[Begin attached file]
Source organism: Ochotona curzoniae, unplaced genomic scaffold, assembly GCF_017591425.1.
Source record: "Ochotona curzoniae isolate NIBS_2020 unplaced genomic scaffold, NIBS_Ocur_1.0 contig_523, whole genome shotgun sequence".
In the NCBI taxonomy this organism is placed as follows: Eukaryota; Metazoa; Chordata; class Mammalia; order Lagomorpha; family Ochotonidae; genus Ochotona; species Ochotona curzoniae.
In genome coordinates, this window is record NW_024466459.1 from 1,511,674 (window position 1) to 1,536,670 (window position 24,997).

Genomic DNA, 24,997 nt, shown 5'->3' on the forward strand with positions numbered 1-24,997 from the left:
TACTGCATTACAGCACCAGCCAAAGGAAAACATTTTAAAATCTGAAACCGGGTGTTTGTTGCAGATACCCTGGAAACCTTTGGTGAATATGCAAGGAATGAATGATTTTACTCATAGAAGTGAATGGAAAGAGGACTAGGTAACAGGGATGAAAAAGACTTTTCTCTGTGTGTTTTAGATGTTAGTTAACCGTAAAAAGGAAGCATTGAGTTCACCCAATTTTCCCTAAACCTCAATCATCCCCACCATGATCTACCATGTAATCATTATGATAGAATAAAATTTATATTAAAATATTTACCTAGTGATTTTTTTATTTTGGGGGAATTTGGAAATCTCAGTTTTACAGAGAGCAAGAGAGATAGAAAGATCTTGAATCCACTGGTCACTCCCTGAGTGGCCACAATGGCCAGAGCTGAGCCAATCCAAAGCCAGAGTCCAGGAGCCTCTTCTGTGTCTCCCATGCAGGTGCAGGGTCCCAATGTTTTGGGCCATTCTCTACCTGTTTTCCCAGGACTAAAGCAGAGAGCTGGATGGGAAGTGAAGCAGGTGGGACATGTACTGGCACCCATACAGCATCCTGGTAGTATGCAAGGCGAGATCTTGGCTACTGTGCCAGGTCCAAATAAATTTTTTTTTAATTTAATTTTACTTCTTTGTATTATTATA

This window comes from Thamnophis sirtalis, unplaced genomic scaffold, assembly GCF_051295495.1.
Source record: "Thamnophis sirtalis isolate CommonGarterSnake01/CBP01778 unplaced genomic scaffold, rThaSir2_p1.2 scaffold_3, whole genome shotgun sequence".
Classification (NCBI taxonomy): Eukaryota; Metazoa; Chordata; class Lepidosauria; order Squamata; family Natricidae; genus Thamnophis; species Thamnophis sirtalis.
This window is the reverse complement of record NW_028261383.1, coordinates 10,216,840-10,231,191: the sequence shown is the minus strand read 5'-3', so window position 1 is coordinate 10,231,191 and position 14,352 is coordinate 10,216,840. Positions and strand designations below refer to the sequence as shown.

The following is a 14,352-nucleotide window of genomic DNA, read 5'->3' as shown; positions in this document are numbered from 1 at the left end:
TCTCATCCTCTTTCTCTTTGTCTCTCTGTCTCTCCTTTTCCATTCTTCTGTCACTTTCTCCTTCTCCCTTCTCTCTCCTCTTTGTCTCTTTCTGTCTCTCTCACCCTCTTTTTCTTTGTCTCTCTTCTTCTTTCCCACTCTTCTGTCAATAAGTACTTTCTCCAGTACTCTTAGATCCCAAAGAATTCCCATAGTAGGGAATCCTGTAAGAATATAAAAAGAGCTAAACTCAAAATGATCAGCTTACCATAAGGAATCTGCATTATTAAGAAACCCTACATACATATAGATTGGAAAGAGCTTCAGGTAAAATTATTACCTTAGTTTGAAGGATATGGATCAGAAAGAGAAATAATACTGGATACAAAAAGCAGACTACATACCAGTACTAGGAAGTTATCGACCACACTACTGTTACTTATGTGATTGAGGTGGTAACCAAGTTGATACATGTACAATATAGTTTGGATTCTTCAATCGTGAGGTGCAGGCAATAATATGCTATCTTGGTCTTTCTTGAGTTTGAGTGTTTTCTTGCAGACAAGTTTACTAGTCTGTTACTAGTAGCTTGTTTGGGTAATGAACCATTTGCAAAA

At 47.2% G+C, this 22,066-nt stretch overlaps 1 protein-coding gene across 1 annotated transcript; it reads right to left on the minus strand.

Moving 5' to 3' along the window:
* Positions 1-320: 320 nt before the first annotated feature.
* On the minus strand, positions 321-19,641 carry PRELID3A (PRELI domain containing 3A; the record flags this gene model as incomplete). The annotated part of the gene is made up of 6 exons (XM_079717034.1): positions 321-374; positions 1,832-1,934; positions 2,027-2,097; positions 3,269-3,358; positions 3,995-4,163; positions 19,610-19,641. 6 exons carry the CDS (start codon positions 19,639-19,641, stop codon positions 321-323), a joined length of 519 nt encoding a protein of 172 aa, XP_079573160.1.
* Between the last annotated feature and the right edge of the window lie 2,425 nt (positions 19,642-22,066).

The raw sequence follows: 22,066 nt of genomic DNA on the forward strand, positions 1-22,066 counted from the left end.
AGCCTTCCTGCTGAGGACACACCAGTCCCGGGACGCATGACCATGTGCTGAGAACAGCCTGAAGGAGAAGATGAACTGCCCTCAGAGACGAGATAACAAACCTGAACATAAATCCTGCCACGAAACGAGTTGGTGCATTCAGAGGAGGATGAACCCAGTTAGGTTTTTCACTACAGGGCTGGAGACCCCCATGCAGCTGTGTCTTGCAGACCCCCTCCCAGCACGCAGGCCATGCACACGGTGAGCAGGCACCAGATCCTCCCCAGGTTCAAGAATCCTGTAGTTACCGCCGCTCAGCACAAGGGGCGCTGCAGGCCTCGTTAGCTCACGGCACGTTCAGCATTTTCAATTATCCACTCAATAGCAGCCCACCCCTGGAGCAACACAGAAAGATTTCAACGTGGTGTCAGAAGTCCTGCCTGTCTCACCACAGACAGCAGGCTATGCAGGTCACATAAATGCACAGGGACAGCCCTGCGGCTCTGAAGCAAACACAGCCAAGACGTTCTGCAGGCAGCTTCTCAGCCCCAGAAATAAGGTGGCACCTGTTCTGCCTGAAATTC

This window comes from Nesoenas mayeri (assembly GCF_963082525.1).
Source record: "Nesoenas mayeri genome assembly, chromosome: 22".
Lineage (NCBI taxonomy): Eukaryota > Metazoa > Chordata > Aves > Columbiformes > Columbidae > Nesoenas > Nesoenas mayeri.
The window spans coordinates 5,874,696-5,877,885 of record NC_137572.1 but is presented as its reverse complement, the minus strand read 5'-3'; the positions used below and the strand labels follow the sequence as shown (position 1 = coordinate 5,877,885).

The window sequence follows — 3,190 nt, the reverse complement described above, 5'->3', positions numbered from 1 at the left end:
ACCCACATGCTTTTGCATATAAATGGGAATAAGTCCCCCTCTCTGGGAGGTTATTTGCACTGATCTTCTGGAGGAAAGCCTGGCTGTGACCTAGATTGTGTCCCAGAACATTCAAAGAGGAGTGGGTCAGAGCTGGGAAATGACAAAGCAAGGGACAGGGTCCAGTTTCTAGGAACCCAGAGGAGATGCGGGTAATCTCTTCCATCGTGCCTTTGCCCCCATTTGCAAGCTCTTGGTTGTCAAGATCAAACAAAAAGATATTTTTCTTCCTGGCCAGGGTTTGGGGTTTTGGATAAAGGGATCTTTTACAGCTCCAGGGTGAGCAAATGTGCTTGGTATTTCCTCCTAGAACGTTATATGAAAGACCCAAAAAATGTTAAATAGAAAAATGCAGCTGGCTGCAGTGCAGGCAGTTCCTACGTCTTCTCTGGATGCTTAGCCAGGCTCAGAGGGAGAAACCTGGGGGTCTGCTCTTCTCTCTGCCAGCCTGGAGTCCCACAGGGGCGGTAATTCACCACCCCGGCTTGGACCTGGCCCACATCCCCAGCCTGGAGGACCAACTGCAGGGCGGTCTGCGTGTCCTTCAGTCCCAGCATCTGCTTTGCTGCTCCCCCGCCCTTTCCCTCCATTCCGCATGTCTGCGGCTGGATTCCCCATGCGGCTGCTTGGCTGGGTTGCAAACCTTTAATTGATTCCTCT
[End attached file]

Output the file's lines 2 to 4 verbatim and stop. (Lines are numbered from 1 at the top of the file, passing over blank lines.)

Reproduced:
Source record: "Ochotona curzoniae isolate NIBS_2020 unplaced genomic scaffold, NIBS_Ocur_1.0 contig_523, whole genome shotgun sequence".
In the NCBI taxonomy this organism is placed as follows: Eukaryota; Metazoa; Chordata; class Mammalia; order Lagomorpha; family Ochotonidae; genus Ochotona; species Ochotona curzoniae.
In genome coordinates, this window is record NW_024466459.1 from 1,511,674 (window position 1) to 1,536,670 (window position 24,997).